attrition Meaning in the Cambridge English Dictionary Cambridge dictionaries logo
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Meaning of “attrition” in the English Dictionary

"attrition" in British English

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attritionnoun [U]

uk   /əˈtrɪʃ.ən/ us   /əˈtrɪʃ.ən/
(Definition of attrition from the Cambridge Advanced Learner’s Dictionary & Thesaurus © Cambridge University Press)

"attrition" in American English

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attritionnoun [U]

us   /əˈtrɪʃ·ən/ fml
a gradual reduction in the number of people who work for an organization that is achieved by not replacing those who leave: Most of the job losses will come through attrition.
(Definition of attrition from the Cambridge Academic Content Dictionary © Cambridge University Press)

"attrition" in Business English

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attritionnoun [U]

uk   /əˈtrɪʃən/ us  
HR a reduction in the number of employees in a company made by not replacing those who leave, rather than forcing people to leave their jobs: The majority of jobs will go through natural attrition. Staff attrition rates are high.
MARKETING a reduction in the number of people who buy a product or service, for example because of its age, increased competition, etc.: We aim to minimize the rate of customer attrition.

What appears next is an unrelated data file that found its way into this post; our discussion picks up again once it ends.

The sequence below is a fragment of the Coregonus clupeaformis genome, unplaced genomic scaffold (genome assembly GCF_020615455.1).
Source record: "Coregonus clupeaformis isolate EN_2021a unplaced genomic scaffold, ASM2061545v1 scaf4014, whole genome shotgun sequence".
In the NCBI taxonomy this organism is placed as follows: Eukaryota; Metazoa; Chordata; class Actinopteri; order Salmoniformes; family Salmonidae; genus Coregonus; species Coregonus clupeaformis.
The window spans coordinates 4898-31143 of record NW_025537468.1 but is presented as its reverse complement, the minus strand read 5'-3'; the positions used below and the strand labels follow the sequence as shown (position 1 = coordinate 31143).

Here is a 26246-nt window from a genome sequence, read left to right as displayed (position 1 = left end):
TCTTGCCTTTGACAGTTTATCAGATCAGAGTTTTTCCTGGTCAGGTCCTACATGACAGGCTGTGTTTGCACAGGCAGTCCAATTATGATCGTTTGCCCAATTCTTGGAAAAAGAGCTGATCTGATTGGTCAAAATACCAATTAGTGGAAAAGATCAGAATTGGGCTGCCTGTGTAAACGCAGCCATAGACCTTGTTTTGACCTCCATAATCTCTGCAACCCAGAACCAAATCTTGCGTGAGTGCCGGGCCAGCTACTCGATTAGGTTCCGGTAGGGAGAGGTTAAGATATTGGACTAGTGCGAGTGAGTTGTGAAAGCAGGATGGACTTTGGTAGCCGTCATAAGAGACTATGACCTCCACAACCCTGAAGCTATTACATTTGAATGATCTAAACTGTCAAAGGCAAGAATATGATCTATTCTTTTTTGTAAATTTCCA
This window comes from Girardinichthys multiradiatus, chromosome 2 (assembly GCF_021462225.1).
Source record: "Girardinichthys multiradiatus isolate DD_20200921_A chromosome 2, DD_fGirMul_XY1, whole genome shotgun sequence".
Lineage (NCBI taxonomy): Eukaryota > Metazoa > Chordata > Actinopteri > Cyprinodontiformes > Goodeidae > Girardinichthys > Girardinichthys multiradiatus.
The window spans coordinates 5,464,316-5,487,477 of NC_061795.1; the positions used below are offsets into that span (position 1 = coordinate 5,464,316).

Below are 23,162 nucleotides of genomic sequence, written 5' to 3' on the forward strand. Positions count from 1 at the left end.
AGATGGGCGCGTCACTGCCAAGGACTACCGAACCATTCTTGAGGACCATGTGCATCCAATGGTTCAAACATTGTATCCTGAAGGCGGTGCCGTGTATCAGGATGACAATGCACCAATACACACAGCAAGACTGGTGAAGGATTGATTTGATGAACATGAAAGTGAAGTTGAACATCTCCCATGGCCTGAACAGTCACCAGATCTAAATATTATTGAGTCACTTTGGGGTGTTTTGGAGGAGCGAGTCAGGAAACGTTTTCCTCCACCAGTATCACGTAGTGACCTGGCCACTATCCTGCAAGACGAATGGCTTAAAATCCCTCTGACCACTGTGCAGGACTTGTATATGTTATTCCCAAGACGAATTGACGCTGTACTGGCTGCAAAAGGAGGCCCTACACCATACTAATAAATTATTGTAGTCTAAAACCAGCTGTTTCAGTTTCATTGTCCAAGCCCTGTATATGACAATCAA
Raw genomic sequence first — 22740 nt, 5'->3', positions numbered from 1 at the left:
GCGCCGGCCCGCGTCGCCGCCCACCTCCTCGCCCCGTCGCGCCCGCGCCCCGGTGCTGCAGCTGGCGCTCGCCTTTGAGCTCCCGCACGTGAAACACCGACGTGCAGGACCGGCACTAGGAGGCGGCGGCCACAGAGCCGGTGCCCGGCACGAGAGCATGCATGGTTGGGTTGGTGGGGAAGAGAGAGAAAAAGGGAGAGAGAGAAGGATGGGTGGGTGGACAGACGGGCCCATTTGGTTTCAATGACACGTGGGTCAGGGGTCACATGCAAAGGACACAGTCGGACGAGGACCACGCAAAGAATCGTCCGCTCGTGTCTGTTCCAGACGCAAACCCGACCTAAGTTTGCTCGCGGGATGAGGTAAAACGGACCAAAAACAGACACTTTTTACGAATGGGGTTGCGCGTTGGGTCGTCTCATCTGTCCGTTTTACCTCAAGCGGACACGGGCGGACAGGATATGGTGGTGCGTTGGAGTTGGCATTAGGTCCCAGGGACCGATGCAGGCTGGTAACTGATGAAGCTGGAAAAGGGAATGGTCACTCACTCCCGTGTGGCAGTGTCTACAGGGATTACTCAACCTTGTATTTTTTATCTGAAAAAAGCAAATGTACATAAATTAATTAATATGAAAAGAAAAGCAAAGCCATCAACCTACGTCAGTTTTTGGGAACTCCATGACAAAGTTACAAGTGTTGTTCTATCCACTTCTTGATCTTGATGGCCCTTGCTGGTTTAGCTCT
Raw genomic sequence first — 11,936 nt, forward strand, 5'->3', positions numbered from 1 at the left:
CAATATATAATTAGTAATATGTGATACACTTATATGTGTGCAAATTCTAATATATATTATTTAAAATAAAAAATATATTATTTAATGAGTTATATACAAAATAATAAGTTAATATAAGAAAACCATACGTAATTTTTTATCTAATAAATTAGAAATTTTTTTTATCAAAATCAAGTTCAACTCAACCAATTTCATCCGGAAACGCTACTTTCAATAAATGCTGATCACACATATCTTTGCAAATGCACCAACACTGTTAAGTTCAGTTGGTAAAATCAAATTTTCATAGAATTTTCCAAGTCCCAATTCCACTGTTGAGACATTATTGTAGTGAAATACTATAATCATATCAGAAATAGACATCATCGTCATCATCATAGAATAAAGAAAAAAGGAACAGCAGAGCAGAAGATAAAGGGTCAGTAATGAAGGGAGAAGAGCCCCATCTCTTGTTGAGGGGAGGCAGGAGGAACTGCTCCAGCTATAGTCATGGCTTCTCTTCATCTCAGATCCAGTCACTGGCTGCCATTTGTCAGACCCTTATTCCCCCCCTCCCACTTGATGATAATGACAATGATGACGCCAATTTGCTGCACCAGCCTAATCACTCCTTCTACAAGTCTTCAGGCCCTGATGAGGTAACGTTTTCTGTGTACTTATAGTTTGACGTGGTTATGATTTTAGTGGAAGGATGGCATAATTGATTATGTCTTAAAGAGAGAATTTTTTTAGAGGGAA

(Definition of attrition from the Cambridge Business English Dictionary © Cambridge University Press)
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“attrition” in Business English

Avoiding common errors with the word enough.
Avoiding common errors with the word enough.
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May 25, 2016
by Liz Walter Enough is a very common word, but it is easy to make mistakes with it. You need to be careful about its position in a sentence, and the prepositions or verb patterns that come after it. I’ll start with the position of enough in the sentence. When we use it with a noun,

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